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HCM from A-ZTuesday, 10/10/2006, 02:06

Tasting Mongolian horsemeat at Seventeen Saloon  

Tasting Mongolian horsemeat at S

Tasting Mongolian horsemeat at Seventeen Saloon  

 

Horsemeat is a very nutri-tious yet a hard-to-find food in the menus of restaurants in HCM City. There are venues, however, and one of them is the Seventeen Saloon Restaurant at 103A Pham Ngu Lao Street, District 1.


Those who want to taste this kind of meat in order to see if there is any difference with the other kinds will be satisfied when they come to the restaurant, which serves the meat imported from the remote Mongolian steppes.


Says a leaflet in the restaurant: �Horse meat is a very important ingredient and the main course of Mongolian people in their daily meals. Horse is the tireless animal riding all over the steppes and it can endure the harshness of nature.

Therefore, the Mongols believe that eating horsemeat helps children become stronger, the young men more robust and the old men have no more pain in the bones and live longer.� The leaflet also goes into statistics to specify that horsemeat contains 21.5% of protein, 5 to 7% of lipid, vitamins and mineral salt.


Nguyen Huu Hai, general manager, says: �Transporting and reserving horsemeat from Mongolia to Vietnam is not easy. Moreover, cooking the meat is unusual to the cooks. However, making the difference and bringing excitement to guests are our objectives.�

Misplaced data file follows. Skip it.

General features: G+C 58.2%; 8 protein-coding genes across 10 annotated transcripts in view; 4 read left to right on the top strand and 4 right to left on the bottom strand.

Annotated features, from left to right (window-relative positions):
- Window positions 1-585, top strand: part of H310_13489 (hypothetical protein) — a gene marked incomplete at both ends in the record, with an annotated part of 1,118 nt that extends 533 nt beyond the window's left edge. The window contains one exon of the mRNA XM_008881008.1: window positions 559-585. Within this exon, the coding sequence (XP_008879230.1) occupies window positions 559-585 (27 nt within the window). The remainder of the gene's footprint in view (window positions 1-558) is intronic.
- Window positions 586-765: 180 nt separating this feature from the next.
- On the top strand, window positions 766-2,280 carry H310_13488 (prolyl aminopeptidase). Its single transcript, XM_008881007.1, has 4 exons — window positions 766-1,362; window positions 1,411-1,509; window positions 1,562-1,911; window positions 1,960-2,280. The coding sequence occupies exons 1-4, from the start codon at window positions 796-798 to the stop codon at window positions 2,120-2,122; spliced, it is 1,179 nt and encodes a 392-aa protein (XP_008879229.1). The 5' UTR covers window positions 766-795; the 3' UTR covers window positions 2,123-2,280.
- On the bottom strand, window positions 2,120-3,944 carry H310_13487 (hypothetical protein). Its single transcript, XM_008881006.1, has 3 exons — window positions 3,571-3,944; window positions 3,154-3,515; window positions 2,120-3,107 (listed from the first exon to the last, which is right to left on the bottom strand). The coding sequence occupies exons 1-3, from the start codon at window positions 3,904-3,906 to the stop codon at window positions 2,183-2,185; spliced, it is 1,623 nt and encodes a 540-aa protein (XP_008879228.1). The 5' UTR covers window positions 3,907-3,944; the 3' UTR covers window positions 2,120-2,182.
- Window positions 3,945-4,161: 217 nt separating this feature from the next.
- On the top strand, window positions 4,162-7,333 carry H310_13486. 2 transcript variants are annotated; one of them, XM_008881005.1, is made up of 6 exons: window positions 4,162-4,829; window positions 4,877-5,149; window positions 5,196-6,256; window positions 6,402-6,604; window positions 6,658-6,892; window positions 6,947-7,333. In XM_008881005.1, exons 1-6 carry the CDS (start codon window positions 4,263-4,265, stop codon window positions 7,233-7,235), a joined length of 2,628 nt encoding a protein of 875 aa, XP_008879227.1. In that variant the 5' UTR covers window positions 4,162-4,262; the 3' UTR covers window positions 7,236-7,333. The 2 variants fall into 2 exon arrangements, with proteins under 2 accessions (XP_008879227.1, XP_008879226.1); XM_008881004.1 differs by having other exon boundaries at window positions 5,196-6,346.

In fact, the restaurant has sent its cooks to Mongolia to learn the traditional cooking there and research the horsemeat menus from other various countries. The restaurant brings to life a unique horsemeat menu that is said to be unique in this city. Diners may be surprised at a wide range of dishes in the menu, including Lucky horse (diced horse meat), Napoleon horse (horse steak), Spicy Sauteed horse fillet in Mexican style, fried horse fillet with curry sauce filler roll W.coriander, and rolled horse fillet with cheese to name but a few.


Though Mongolian horsemeat is the delicacy of the restaurant, the style and the landscape of its interior decoration reflects the wilderness of the Far West in the United States. Thus, it is also called the Far West Inn. Two statues of the Indian standing in the front gate with their masks fitted with feathers, the yellow dried corns, the hurricane lamps, long-barrel revolvers, and bull heads hung here and there in the restaurant remind guests of the memory of an unstable land in the American history.


Seventeen Saloon is the two-floor iron wood house. Other furniture items and decorations in the house from tables and chairs, ceilings, the wine cabinet, the bar, cashier area to menus and ashtrays are all made of wood. The central position in the restaurant is the wooden stage designed with the shape of a huge barrel. Every night, country, flamenco, salsa melodies and hot Latin dance are performed by The Three Notes band from the Philippines here.


Guests who prefer a more quiet place can choose the air-conditioned VIP room named the �Sheriff Office� that can seat twelve persons, while those like the fresh air can choose tables along the balcony in the first floor of the restaurant. Sitting at this place, guests can enjoy the green of trees and grass in the Sept 23rd Park or watch the traffic lane in the most spacious and quiet street of the city.


The American-style restaurant served not only Mongolian horsemeat but also other various American dishes such as Far West seafood, cowboy roasted lamb leg with garlic, grilled pork ribs in Texas style, cowboy hot pot, spaghetti and other Asian dishes. Especially, the meal will be served after only five minutes of order.


The Seventeen Saloon is open from 10 a.m to 2 a.m. Diners who want to book a place can call (08) 914 0007 or fax to (08) 914 0008.


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